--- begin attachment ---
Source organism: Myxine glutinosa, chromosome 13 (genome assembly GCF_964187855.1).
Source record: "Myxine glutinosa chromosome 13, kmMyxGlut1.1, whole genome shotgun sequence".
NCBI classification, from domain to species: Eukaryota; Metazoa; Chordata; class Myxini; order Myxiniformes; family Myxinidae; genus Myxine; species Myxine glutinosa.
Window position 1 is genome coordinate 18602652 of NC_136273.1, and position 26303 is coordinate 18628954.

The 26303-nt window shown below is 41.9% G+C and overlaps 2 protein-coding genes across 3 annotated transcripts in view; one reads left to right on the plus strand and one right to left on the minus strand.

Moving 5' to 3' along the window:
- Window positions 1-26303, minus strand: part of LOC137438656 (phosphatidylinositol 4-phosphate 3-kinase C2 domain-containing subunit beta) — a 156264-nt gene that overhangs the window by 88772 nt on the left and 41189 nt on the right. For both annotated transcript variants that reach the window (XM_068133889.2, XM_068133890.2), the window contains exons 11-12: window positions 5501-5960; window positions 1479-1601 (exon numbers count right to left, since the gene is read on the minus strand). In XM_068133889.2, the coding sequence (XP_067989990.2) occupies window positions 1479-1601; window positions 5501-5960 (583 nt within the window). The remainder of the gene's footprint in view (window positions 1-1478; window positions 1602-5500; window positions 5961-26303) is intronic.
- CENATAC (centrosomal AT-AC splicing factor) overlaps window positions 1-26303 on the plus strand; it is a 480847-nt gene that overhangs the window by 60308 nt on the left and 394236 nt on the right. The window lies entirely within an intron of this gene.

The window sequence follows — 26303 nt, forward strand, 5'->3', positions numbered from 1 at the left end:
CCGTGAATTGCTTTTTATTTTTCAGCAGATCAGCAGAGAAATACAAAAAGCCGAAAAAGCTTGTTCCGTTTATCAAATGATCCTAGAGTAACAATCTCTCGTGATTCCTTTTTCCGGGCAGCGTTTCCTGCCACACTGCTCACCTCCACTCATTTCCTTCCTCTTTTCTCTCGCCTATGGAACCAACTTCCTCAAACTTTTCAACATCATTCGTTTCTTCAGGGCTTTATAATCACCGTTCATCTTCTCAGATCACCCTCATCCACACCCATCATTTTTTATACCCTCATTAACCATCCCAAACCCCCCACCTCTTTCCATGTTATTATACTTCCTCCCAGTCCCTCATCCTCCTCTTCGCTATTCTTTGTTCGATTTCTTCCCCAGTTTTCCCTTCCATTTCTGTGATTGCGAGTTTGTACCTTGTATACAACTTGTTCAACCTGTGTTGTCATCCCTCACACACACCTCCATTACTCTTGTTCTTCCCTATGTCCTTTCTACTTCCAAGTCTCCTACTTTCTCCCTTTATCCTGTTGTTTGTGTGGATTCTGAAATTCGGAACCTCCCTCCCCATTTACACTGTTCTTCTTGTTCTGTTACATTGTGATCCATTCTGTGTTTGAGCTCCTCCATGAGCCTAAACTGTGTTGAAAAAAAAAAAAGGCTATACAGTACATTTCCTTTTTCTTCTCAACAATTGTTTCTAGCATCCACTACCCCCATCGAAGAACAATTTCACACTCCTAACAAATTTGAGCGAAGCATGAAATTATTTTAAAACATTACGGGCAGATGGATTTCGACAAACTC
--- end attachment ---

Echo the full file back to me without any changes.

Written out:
Source organism: Myxine glutinosa, chromosome 13 (genome assembly GCF_964187855.1).
Source record: "Myxine glutinosa chromosome 13, kmMyxGlut1.1, whole genome shotgun sequence".
NCBI classification, from domain to species: Eukaryota; Metazoa; Chordata; class Myxini; order Myxiniformes; family Myxinidae; genus Myxine; species Myxine glutinosa.
Window position 1 is genome coordinate 18602652 of NC_136273.1, and position 26303 is coordinate 18628954.

The 26303-nt window shown below is 41.9% G+C and overlaps 2 protein-coding genes across 3 annotated transcripts in view; one reads left to right on the plus strand and one right to left on the minus strand.

Moving 5' to 3' along the window:
- Window positions 1-26303, minus strand: part of LOC137438656 (phosphatidylinositol 4-phosphate 3-kinase C2 domain-containing subunit beta) — a 156264-nt gene that overhangs the window by 88772 nt on the left and 41189 nt on the right. For both annotated transcript variants that reach the window (XM_068133889.2, XM_068133890.2), the window contains exons 11-12: window positions 5501-5960; window positions 1479-1601 (exon numbers count right to left, since the gene is read on the minus strand). In XM_068133889.2, the coding sequence (XP_067989990.2) occupies window positions 1479-1601; window positions 5501-5960 (583 nt within the window). The remainder of the gene's footprint in view (window positions 1-1478; window positions 1602-5500; window positions 5961-26303) is intronic.
- CENATAC (centrosomal AT-AC splicing factor) overlaps window positions 1-26303 on the plus strand; it is a 480847-nt gene that overhangs the window by 60308 nt on the left and 394236 nt on the right. The window lies entirely within an intron of this gene.

The window sequence follows — 26303 nt, forward strand, 5'->3', positions numbered from 1 at the left end:
CCGTGAATTGCTTTTTATTTTTCAGCAGATCAGCAGAGAAATACAAAAAGCCGAAAAAGCTTGTTCCGTTTATCAAATGATCCTAGAGTAACAATCTCTCGTGATTCCTTTTTCCGGGCAGCGTTTCCTGCCACACTGCTCACCTCCACTCATTTCCTTCCTCTTTTCTCTCGCCTATGGAACCAACTTCCTCAAACTTTTCAACATCATTCGTTTCTTCAGGGCTTTATAATCACCGTTCATCTTCTCAGATCACCCTCATCCACACCCATCATTTTTTATACCCTCATTAACCATCCCAAACCCCCCACCTCTTTCCATGTTATTATACTTCCTCCCAGTCCCTCATCCTCCTCTTCGCTATTCTTTGTTCGATTTCTTCCCCAGTTTTCCCTTCCATTTCTGTGATTGCGAGTTTGTACCTTGTATACAACTTGTTCAACCTGTGTTGTCATCCCTCACACACACCTCCATTACTCTTGTTCTTCCCTATGTCCTTTCTACTTCCAAGTCTCCTACTTTCTCCCTTTATCCTGTTGTTTGTGTGGATTCTGAAATTCGGAACCTCCCTCCCCATTTACACTGTTCTTCTTGTTCTGTTACATTGTGATCCATTCTGTGTTTGAGCTCCTCCATGAGCCTAAACTGTGTTGAAAAAAAAAAAAGGCTATACAGTACATTTCCTTTTTCTTCTCAACAATTGTTTCTAGCATCCACTACCCCCATCGAAGAACAATTTCACACTCCTAACAAATTTGAGCGAAGCATGAAATTATTTTAAAACATTACGGGCAGATGGATTTCGACAAACTC